CNN and Islam in Action | Oct. 11, 2008
At least 900 Christian families have fled Mosul in the past week, terrified by a series of killings and threats by Muslim extremists ordering them to convert to Islam or face possible death, officials said Saturday.
The attacks may have been prompted by Christian demonstrations ahead of provincial elections, which are to be held by the end of January, the deputy governor of Nineveh province said.
Deputy Gov. Khasro Goran said 13 Christians have been slain in the past two weeks inMosul, about 260 miles (420 kilometers) north of Baghdad. Fleeing Christians have sought refuge in monasteries and churches and with family members in other towns, an Interior Ministry official said.
The attacks began after hundreds of Christians took to the streets in Mosul and surrounding villages and towns, seeking greater representation on provincial councils, whose members will be chosen in the local elections.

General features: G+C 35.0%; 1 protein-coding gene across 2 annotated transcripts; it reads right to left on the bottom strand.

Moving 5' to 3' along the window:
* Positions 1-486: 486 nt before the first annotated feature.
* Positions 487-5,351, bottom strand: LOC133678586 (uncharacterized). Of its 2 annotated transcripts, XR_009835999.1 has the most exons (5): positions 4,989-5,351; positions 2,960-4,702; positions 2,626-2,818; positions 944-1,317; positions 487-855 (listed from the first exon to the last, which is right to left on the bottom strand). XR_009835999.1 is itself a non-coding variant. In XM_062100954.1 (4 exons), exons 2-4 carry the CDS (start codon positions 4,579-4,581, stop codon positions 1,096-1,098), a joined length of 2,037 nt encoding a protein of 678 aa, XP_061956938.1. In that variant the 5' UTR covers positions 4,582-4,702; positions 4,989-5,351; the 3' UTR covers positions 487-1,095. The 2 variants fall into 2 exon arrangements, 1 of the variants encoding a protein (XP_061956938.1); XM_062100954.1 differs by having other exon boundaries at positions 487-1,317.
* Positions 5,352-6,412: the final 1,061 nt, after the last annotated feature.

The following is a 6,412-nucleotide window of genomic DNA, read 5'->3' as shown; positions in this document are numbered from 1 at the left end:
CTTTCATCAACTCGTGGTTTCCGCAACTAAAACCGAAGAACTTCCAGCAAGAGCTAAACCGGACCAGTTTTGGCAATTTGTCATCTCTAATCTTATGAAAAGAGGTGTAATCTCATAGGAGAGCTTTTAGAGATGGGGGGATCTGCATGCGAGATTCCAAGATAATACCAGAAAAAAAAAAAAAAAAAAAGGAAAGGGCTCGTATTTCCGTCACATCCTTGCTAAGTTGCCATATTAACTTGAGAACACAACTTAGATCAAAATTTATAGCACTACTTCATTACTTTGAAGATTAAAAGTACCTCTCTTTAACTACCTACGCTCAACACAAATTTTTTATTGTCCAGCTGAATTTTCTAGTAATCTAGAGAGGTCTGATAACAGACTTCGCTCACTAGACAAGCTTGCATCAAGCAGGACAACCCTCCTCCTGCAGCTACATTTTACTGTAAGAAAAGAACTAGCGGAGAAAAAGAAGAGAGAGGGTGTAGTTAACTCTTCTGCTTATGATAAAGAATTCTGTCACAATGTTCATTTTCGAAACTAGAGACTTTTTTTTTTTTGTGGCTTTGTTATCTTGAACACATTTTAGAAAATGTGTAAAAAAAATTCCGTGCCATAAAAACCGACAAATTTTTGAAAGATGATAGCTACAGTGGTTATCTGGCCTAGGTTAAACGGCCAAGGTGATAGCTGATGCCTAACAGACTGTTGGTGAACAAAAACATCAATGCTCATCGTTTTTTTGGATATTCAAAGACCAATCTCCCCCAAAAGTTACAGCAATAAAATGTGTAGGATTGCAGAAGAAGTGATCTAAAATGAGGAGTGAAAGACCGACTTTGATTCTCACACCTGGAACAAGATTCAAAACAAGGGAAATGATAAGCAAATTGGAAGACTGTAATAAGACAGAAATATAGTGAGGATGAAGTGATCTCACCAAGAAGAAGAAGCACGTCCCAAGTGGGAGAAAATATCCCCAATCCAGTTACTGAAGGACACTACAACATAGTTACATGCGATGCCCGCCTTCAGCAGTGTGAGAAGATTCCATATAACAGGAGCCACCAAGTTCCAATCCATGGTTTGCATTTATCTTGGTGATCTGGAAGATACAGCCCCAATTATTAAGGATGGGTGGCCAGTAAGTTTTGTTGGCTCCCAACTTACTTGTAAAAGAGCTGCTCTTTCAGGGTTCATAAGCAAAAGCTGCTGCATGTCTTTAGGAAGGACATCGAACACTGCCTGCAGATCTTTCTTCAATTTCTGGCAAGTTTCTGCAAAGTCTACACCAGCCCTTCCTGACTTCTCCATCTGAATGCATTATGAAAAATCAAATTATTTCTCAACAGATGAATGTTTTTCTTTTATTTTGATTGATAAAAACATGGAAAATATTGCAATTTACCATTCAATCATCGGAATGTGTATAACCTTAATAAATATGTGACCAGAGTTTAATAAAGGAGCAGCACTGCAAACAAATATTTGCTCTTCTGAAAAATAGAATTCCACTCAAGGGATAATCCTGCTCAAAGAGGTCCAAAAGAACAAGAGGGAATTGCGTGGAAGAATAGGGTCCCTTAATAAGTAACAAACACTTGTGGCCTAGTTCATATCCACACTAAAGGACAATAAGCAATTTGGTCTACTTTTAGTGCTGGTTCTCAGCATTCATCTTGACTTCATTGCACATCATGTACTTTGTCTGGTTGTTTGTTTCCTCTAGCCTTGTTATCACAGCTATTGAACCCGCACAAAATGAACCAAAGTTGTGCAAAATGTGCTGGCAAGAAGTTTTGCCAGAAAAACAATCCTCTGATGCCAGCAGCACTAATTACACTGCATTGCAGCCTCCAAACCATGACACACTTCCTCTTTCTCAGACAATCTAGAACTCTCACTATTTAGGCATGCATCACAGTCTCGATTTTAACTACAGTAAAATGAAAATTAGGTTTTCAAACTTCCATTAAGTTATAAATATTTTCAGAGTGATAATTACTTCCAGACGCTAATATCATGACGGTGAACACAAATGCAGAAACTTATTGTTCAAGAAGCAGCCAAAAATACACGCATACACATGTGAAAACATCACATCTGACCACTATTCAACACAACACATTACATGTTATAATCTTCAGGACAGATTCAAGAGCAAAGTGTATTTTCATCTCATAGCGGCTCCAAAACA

Duraid Mohammed Kashmoula, Nineveh’s governor, told The Associated Press that the exodus was “a major displacement.”
“Of course, al Qaeda elements are behind this campaign against Christians,” Kashmoula told AP.
The Interior Ministry official said the homes of three families were destroyed with explosives Saturday after the occupants left. No injuries were reported.
A week ago, leaflets were distributed in several predominantly Christian neighborhoods, threatening families to “either convert to Islam or pay the jizyah or leave the city or face death,” said the Interior Ministry official.
Historically, jizya is a tax paid by non-Muslims in exchange for protection.
Goran said that a few days after the leaflets were passed out, gunmen set up checkpoints in parts of Mosul, stopping vehicles to inspect identification papers, searching for Christian names or other signs of religious affiliation. Many of the Christians killed were targeted in this way, he said.
Bashir Azoz, 45, told AP he fled his Mosul home after gunmen warned a neighbor to leave or be killed.
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